Marc Almond performing Vadim Kozin and cut onto X-Ray at Rough Trade East, London 

At an X-Ray Audio event recently, we cut a new x-ray record of a performance of the Kozin song ‘Druzhba’ (Friendship) sung by Marc Almond. The x-ray used was one made of Marc himself after a serious accident he barely survived a few years ago. This, as you can imagine, added a certain poignancy to the occasion, as did his description of Kozin’s life in Siberia. The fallen idol managed to survive there because his fame and voice afforded him protection by various camp authorities who had been fans before his conviction. He even continued to perform - in the extraordinary ‘gulag revues’ organised by prison camp bosses for their own entertainment, but even after his release, he was unable - or unwilling - to return to Moscow to revisit the scenes of his former glory, He died in 1991 in Magadan at the age of 91.

Kozin in his apartment in Magadan

Marc's X-ray record with his performance of a Vadim Kozin song

Marc's X-ray record with his performance of a Vadim Kozin song

Kozin experimental flexi gramophone record c.1936

Kozin experimental flexi gramophone record c.1936

For someone once so famous, he remains fairly forgotten in Russia and is virtually unknown outside. Like many artists who were not dissidents and whose ‘crimes’ were not political he hasn't been deemed worthy of any attention in the West - until Marc released his record of Kozin songs.

It was difficult to know how to say thanks for Marc's performance at our event so I decided to give him a present of a strange record I once found on a trip to Russia. This record is evidence of the inaccuracy of another common myth about music during the Soviet era: that there was only one record company, the State controlled Melodiya.  

It was made by one of the so called ‘experimental’ independent labels. These were semi-private businesses allowed to operate under licence from the State. They made various discs with specialist recordings such as film soundtracks, spoken word narratives or certain permitted foreign repertoire. In this case, the label experimented with making coloured vinyl flexi-discs and this red transparent disc contains a special recording of a Kozin song made before his arrest. Any copies would of course have been destroyed afterwards but this one, like the old singer, survived.

Although it is not really playable now, it is rather lovely, almost like a very beautiful bone record,  a blood coloured, luminous legacy of the life of a fallen Soviet star.



Here is a beautiful bone record we found in the archive of a radio station whilst doing research. We will publishing some of the results of that research soon, It has opened up an incredible and important new dimension to the x-ray story and the origin of this technique of recording. (Thanks to the Radio Archive)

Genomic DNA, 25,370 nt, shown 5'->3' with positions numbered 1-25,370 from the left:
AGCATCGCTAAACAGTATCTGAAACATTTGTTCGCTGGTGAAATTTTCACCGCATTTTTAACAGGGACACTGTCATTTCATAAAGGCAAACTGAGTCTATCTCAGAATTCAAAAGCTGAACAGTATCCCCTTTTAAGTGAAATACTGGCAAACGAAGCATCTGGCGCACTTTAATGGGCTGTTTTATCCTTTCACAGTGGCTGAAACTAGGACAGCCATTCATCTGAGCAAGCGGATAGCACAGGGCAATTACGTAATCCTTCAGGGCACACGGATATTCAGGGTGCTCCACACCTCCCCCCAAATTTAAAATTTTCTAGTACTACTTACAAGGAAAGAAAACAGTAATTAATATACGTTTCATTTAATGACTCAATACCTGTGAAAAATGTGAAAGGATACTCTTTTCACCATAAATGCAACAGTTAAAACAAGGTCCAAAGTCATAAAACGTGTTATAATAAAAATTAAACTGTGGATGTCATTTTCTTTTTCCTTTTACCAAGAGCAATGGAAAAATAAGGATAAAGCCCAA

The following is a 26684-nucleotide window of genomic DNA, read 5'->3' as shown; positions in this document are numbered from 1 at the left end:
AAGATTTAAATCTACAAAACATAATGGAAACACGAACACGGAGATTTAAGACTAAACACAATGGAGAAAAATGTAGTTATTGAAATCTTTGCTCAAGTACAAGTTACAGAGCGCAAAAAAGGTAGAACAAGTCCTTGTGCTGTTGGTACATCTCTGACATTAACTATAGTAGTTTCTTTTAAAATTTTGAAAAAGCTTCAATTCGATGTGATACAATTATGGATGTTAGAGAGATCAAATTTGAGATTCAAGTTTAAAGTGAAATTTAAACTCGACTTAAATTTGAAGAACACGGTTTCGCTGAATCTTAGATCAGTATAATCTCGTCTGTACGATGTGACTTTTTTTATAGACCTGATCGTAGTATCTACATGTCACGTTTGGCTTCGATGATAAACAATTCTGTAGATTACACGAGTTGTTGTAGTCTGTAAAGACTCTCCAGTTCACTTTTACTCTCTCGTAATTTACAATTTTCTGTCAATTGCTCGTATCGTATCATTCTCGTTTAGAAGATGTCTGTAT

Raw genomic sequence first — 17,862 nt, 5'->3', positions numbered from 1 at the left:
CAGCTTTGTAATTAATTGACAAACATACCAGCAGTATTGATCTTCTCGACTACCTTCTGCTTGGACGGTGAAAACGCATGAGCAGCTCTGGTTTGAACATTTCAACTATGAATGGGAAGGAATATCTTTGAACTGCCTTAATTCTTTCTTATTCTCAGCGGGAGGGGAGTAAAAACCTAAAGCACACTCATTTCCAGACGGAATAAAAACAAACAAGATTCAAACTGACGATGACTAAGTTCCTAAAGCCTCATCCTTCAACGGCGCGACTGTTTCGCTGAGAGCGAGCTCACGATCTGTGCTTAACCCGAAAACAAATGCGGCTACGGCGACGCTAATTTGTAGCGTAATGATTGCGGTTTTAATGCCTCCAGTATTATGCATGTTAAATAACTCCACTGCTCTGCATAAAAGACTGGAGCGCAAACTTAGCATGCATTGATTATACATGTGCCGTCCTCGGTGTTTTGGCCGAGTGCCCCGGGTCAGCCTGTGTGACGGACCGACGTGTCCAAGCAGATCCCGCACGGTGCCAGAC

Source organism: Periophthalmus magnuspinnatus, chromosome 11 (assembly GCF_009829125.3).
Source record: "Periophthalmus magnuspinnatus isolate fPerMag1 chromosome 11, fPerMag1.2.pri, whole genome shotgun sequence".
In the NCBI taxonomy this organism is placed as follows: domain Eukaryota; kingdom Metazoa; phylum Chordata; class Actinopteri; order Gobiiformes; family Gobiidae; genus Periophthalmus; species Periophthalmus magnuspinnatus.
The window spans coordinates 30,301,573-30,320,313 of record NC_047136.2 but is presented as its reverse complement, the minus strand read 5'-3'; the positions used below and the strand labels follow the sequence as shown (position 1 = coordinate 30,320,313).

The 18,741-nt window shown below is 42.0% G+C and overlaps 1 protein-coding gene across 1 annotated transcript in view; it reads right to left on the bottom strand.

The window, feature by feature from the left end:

Here is a document listing of Western bands banned in the Soviet Union because their 'work contains ideologically and morally harmful product' Until recently it was classified "For Official Use Only."

It includes: The B-52s for 'militarism', Blondie for violence, Depeche Mode for being apolitical, Donna Summer for eroticism, Culture Club for homosexuality, Madonna for sex, Michael Jackson for horror, Madness for violence, Motorhead for moral turpitude (fair enough), Pink Floyd for a 'perversion of Soviet foreign policy', Rod Stewart for eroticism (really?) and the list goes on: Metallica, Ozzy Osbourne, Prince, The Corgis (surely not?), Van Halen, Ike Turner..

It is listed as being published by the  'Ministry of Culture. October 1, 1984'. Obviously that is a lot later than the x-ray bootleg  record period but it shows how pervasive was the ideological position developed in the post war era with regard to foreign music.

It was recommended that "to strengthen the fight against the influence of bourgeois ideology' the work of these groups was prohibited for playback and for sale  on "LPs, CDs, cassettes, videos, books, posters and other products"

Thanks to Kass Bay and Grimnir 74


These rather wonderful picture disc flexi-discs are, in fact, X-Ray records. They were produced by the most famous of the Leningrad bootleggers, The Golden Dog Gang in the 1950s. Unusually, they are recorded at 33rpm. This gives more recording time (albeit at a lower sound quality) with two or more tracks on each disc.

The technique used to make them was ingenious. The x-rays of the time had two layers, the photographic layer and a transparent protective over-layer.  The Golden Dog, in their search for a more 'Western' looking high-end product, discovered a way to separate the two layers. The transparent layer was then stuck down onto a card image (containing a collage designed by the gang) and the music to be copied was inscribed with a lathe onto the composite base.